It's the "missing the link" we've been looking for.
Water, as we're sure it's not terribly surprising to hear, is old. But according to a fascinating new paper published in the journal Nature, it might be just a little bit older than we previously thought.
"We can now trace the origins of water in our Solar System to before the formation of the Sun," John Tobin, the study's lead author and an astronomer at the US National Radio Astronomy Observatory, said in a press release.
That's right. According to this research, water is likely older than our Sun — and the secret, they say, was discovered in another star.
The astonishing conclusion suggests that the presence of water is far more widespread in the universe and that even the water in our planet's oceans may have come from much further away than initially thought.
The star in question, V883 Orionis, is a relatively young — and still growing — cosmic body that's roughly 1,300 lightyears away from the Earth.
As the researchers explain in their study, V883 Orionis is surrounded by a disk-like cloud of cosmic matter. During the birth of a star, a wide-ranging scope of interstellar material gets sucked into the birthing star's vortex. The disk surrounding V883 Orionisis is comprised of that sucked-up material, and once the star stops growing, the matter from the disk will one day turn into surrounding bodies like comets, asteroids, and ultimately, planets.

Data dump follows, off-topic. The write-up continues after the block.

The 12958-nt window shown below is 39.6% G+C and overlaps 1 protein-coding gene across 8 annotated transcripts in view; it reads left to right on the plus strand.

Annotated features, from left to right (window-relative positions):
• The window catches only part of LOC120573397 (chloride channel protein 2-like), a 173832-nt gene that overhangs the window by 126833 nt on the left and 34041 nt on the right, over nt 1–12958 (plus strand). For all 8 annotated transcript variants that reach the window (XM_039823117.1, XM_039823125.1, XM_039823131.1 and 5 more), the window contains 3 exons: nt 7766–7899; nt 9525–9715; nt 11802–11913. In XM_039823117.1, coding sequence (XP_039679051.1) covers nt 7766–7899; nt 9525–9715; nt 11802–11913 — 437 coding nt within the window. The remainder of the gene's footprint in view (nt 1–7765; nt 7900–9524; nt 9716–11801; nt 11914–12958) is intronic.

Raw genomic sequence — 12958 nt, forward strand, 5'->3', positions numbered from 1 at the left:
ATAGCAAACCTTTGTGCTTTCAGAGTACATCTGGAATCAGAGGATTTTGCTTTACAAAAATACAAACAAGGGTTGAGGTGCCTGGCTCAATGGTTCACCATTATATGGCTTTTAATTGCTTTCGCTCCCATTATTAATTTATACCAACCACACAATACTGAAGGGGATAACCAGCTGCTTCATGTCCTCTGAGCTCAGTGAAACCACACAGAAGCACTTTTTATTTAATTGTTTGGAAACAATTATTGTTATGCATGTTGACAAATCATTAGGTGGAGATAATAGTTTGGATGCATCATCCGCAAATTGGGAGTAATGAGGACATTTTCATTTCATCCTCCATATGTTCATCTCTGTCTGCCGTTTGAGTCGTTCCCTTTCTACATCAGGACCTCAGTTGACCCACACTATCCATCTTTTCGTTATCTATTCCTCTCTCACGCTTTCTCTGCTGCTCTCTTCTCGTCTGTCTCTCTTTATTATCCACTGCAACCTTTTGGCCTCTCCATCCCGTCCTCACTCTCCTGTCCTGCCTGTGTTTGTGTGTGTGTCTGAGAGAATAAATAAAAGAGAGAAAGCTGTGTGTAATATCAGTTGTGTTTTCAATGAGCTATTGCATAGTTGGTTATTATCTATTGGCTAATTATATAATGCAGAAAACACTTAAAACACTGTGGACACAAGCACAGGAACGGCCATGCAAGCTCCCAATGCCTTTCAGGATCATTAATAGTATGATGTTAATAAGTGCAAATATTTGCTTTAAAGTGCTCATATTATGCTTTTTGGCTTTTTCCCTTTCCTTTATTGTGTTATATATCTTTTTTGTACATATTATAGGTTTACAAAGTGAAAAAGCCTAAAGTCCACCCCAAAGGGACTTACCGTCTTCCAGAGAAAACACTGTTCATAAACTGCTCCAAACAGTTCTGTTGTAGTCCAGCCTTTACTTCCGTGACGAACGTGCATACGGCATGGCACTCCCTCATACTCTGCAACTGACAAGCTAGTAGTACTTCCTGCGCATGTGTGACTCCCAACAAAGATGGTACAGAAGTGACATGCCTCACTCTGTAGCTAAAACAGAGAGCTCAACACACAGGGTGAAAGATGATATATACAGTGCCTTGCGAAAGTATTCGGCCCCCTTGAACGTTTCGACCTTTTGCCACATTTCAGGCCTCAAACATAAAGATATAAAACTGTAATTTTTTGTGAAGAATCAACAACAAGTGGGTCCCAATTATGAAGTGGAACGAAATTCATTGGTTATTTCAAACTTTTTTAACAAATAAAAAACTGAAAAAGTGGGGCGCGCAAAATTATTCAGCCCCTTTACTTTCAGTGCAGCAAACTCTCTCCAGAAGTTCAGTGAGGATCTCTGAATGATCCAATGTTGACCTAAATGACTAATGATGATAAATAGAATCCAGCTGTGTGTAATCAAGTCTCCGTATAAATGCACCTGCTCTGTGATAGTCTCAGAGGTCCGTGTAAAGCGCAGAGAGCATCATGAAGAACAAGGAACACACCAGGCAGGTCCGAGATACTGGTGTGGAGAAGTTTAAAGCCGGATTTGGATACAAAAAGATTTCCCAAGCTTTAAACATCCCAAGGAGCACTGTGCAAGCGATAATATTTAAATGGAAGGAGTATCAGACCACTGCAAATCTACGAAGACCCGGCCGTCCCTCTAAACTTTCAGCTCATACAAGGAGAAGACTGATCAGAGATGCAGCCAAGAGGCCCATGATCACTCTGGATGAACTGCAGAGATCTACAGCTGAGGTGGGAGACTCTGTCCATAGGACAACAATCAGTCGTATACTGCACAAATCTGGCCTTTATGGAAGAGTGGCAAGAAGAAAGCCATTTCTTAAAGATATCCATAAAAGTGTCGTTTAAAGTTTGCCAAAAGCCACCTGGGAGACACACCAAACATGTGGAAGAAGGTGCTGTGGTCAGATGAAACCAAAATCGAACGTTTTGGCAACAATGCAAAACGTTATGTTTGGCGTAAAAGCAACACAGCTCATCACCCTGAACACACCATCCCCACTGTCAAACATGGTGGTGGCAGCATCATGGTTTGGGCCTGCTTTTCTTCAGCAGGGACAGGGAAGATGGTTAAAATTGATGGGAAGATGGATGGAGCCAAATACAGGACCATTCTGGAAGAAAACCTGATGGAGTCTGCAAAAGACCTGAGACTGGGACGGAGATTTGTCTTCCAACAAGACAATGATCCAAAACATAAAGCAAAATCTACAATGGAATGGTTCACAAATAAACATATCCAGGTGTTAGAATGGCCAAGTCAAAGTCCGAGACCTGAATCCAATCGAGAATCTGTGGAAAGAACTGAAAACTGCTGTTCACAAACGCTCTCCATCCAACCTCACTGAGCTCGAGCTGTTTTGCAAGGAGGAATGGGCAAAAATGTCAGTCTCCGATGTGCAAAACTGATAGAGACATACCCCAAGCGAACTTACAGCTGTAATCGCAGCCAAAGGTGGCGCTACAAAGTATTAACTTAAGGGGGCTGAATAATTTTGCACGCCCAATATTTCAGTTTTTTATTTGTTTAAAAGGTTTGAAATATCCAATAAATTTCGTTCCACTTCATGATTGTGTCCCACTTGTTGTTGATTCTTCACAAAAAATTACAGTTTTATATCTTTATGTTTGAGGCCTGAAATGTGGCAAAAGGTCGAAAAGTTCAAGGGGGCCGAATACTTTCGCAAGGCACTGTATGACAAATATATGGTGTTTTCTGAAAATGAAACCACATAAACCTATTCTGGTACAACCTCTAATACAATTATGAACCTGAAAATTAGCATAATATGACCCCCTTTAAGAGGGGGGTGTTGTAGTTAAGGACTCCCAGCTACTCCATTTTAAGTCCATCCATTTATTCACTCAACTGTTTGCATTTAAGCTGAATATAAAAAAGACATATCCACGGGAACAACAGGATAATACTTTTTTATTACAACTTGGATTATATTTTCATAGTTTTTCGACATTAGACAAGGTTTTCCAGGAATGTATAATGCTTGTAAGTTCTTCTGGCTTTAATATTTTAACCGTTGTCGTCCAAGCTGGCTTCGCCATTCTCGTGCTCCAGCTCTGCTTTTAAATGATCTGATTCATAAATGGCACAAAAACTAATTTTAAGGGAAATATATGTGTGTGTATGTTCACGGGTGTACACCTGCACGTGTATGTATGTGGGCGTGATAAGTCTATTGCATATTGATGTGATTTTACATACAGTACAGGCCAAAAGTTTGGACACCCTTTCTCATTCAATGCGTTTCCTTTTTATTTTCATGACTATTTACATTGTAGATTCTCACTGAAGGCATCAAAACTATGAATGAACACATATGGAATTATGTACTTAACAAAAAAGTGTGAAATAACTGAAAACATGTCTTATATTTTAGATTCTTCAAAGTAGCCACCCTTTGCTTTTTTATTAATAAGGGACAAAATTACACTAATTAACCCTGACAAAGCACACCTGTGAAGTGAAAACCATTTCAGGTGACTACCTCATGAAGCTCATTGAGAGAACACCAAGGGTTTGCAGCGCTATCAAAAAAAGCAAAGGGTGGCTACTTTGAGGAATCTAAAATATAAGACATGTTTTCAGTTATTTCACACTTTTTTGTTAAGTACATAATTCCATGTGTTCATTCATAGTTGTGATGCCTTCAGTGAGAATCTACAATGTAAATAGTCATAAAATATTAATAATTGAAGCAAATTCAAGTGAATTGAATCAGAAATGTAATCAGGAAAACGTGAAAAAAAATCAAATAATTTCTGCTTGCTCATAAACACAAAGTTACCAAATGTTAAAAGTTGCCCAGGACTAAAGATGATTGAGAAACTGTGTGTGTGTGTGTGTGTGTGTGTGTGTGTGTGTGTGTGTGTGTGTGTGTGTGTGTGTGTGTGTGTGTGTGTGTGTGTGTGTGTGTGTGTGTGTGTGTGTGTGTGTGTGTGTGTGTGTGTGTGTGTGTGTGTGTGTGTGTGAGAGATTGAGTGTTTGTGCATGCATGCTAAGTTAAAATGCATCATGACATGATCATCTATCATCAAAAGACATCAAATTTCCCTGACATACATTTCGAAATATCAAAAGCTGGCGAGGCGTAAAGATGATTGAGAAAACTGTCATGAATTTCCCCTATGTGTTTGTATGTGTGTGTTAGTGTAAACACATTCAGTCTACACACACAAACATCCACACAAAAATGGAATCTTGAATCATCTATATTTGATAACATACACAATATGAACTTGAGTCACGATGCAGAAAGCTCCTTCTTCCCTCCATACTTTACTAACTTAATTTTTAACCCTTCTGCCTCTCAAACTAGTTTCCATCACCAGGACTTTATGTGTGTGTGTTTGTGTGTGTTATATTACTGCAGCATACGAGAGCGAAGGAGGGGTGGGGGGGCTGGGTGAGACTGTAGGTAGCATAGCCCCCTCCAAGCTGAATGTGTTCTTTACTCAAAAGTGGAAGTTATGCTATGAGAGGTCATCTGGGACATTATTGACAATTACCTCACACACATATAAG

Using the Atacama Large Millimeter/submillimeter Array (ALMA) radio telescope in Chile, the scientists were able to study the disc's chemical makeup and discovered a lot of water, more than 1,200 times the amount found in all of the Earth's oceans combined.
By analyzing the isotopes of hydrogen atoms present in the water, they were able to conclude that it likely formed before our Sun was even born.
In fact, the team estimates that as much as half of the Earth's water may have existed before the solar system was formed 4.5 billion years ago.
"V883 Orionis is the missing link in this case," said Tobin. "The composition of the water in the disk is very similar to that of comets in our own Solar System."
"This is confirmation of the idea," he added, "that the water in planetary systems formed billions of years ago, before the Sun, in interstellar space, and has been inherited by both comets and Earth, relatively unchanged."
READ MORE: Astronomers Traced The Origins of Water to a Time Before The Sun [Science Alert]
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